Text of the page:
American Public Opinion of the Vietnam War Essay

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American Public Opinion of the Vietnam War

At the beginning of the U.S. involvement in the Vietnam War, in 1965, the American Public favored the idea of war because they feared the threat of communism. Polls conducted in 1965, showed 80 percent of the population agreed with President Johnson and were for the war (Rousseau 11). The U.S. got involved with the war to stop communism from spreading throughout South Asia. Americans were afraid if one country on South Asia turned to communism, it would extend to other countries, which is known as the "Domino Theory". The United States thought if they stopped communism in Vietnam, it would stop the spread of communism. At this time, America saw itself as
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Which would create a large threat to the United States and the amount of power they held. They felt Vietnam would create a blockade and stop the spread of communism. The American people were upset because they were being sent hundreds of miles away to fight a war, which had nothing to do with America.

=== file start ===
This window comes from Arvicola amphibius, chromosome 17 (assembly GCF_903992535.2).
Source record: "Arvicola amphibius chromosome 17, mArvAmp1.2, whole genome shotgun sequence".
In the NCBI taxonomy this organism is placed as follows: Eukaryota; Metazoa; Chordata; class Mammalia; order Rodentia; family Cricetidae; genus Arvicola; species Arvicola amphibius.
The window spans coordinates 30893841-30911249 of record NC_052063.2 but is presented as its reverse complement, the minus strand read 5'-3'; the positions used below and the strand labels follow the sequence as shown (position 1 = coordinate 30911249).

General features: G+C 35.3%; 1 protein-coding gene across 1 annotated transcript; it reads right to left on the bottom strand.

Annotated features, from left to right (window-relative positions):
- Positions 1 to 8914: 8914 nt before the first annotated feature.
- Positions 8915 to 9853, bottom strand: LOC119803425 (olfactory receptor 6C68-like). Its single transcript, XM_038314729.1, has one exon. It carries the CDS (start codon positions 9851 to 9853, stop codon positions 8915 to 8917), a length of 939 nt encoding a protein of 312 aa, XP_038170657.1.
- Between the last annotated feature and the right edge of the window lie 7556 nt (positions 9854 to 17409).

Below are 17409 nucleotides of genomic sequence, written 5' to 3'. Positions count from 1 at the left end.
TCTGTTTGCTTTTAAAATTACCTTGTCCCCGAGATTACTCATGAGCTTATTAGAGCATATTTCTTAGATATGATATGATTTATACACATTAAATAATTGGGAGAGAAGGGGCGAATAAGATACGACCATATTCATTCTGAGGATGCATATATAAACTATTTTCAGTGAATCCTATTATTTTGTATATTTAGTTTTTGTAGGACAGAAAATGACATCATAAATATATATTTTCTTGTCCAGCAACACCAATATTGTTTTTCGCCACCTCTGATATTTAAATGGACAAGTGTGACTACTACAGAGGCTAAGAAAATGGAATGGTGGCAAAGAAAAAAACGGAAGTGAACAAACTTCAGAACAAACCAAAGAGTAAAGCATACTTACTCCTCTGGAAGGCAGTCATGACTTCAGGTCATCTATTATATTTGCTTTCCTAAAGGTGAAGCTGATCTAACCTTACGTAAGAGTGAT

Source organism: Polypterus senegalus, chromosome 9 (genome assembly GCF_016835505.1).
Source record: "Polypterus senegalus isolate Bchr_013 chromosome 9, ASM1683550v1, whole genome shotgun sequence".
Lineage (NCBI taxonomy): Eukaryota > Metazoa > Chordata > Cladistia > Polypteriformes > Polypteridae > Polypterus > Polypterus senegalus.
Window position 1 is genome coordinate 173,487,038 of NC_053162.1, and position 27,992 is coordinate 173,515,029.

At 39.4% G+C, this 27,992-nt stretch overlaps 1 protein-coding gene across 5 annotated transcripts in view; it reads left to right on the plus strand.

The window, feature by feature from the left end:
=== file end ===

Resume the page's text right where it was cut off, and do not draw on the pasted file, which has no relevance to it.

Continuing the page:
The media played a large role in turning Americans against the war. This war was the first was in which the media had no restrictions on what they could show the

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people. It is known as the T.V. War. Marshall McLuhan, a journalist from Regent's School of Communication and the Arts, said, "Television brought the brutality of war into the comfort of the living room. Vietnam was lost in the living rooms of America--not on the battlefields of Vietnam"(Patterson). This was the first war to have been filmed. It was shown daily on the television and in the newspapers. The American government decided not to censor it and let the press have free access. Pictures of Vietnamese children burning alive from American napalm, and the executions of Vietnam people were aired on the nightly news. The news also showed pictures of wounded U.S. soldiers and civilians. This portion of the news became commonly known as "Steak and potatoes with body counts," (Patterson, 80). The pictures showed the American public just how cruel war could be, and portrayed the U.S. as
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